The International Air Transport Association (IATA) has revealed that 2012 was the “safest year” on record in terms of the global accident rate for Western-built jets.
According to IATA, the 2012 global Western-built jet accident rate (measured in hull losses per million flights of Western-built jets) was 0.20, the equivalent of one accident every 5 million flights. This figure represents an improvement of 46 percent over 2011’s accident rate.
“The industry’s 2012 record safety performance was the best in history,” said Tony Tyler, IATA’s director general and CEO. “Each day approximately 100,000 flights arrive safely at their destination. Airlines, airports, air navigation service providers, manufacturers and safety regulators work together to ensure every flight is as safe as possible. Their dedication and cooperation has made air travel remarkably safe.”
Even with this tremendous feat, however, the IATA director general wants to do even better, especially in areas of the world that has a beleaguered aviation safety record. “Nevertheless, there is still work to do. Every accident is one too many and each fatality is a human tragedy. The first commercial airline flight took place on January 1, 1914. Since then, the very first flight, the airline industry has made continuous improvement in safety its top priority.”
IATA is particularly concerned with Africa’s record. “Western-built jet hull loss rate showed a higher rate versus 2011 (3.71 vs. 3.27). The region’s accident rate for all aircraft types more than doubled (12.44 accidents per million flights from 6.17 in 2011), with 13 accidents in 2012 (up from 8 accidents in 2011).
African airlines on the IATA Operational Safety Audit Registry (IOSA) had no accidents.”
“Africa is a continent divided on performance. Airlines on the IOSA registry are performing at or above industry average rates. But the continent’s overall performance is far from satisfactory,” Tyler said. “It should be as safe to travel by air in Africa as it is in any other part of the world.”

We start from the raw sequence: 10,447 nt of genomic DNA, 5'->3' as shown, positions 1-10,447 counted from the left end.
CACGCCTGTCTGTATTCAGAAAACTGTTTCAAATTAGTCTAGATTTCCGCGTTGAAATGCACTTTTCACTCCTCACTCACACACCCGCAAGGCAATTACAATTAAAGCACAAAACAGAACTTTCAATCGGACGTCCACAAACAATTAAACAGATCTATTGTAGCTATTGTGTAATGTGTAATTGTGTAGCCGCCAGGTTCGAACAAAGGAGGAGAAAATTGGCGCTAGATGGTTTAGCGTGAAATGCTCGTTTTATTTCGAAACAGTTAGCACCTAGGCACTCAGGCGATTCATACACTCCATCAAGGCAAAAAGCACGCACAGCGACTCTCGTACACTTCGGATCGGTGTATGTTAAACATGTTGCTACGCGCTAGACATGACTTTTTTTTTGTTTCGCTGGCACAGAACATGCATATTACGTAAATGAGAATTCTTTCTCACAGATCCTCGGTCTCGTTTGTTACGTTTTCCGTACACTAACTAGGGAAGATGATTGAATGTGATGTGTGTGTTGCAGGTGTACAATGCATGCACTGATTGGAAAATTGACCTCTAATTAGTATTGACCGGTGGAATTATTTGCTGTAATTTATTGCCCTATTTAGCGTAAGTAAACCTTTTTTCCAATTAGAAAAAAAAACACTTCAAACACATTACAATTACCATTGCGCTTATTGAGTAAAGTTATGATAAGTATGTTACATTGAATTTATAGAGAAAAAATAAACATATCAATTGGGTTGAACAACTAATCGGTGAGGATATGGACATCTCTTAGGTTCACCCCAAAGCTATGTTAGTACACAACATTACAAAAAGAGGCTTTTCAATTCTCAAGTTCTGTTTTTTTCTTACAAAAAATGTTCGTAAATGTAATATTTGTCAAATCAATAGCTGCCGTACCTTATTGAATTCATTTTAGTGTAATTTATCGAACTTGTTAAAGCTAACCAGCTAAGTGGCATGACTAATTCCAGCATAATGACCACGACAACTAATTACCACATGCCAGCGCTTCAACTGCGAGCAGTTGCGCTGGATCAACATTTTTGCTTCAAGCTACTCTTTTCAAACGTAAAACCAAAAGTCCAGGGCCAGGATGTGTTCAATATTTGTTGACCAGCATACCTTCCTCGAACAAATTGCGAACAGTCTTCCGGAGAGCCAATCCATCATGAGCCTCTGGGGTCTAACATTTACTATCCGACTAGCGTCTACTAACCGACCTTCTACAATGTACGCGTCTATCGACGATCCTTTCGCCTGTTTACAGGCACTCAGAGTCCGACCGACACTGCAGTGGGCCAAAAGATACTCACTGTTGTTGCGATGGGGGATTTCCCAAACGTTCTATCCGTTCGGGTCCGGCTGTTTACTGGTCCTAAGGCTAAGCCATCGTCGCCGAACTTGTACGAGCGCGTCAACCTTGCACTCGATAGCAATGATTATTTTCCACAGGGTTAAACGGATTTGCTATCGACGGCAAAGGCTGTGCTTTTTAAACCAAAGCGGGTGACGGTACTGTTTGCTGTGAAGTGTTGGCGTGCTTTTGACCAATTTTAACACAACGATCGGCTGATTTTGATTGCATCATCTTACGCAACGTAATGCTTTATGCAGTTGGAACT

IATA noted that in May 2012, it, along with the International Civil Aviation Organization (ICAO) and a host of other organizations “committed to an Africa Strategic Improvement Action Plan aimed at addressing safety deficiencies and strengthening regulatory oversight in the region by 2015.”
According to IATA, the Africa Strategic Improvement Action Plan was endorsed as part of the “Abuja Declaration” by the Ministerial meeting on Aviation Safety and Security of the African Union in July and endorsed at the Assembly of the African Union in January 2013.
The IATA director general said: “Stakeholders are united in their commitment to bring all of Africa to world class safety levels through the adoption of global standards. Passage of the Abuja Declaration is a key step along this path.”
According to IATA, airlines on the IOSA registry experienced no Western-built jet hull loss accidents. “The total accident rate (all aircraft types) for IOSA registered carriers was 4.3 times better than the rate for non-IOSA carriers (0.96 vs. 4.11).”
Currently, there are 381 airlines are on the IOSA registry [ www.iata.org/registry ]. “For IATA’s 240+ airlines IOSA is a requirement for membership in the association. That some 140 non-member airlines are on the registry is a clear indication that IOSA has become the global benchmark for airline operational safety management.”
IATA has, therefore, has made it clear that “mandatory adoption of IOSA” by African states is critical to the success of the Africa Strategic Improvement Action Plan.
Safety by the numbers:
– Close to 3 billion people flew safely on 37.5 million flights (29.8 million by jet, 7.7 million by turboprop)
– 75 accidents (all aircraft types, Eastern and Western built), down from 92 in 2011
– 15 fatal accidents (all aircraft types) versus 22 in 2011
– 6 hull loss accidents involving Western-built jets compared to 11 in 2011
– 3 fatal hull loss accidents involving Western-built jets, down from 5 in 2011
– 414 fatalities compared to 486 in 2011
– Fatality rate slightly increased to 0.08 per million passengers from 0.07 in 2011 based on Western-built jet operations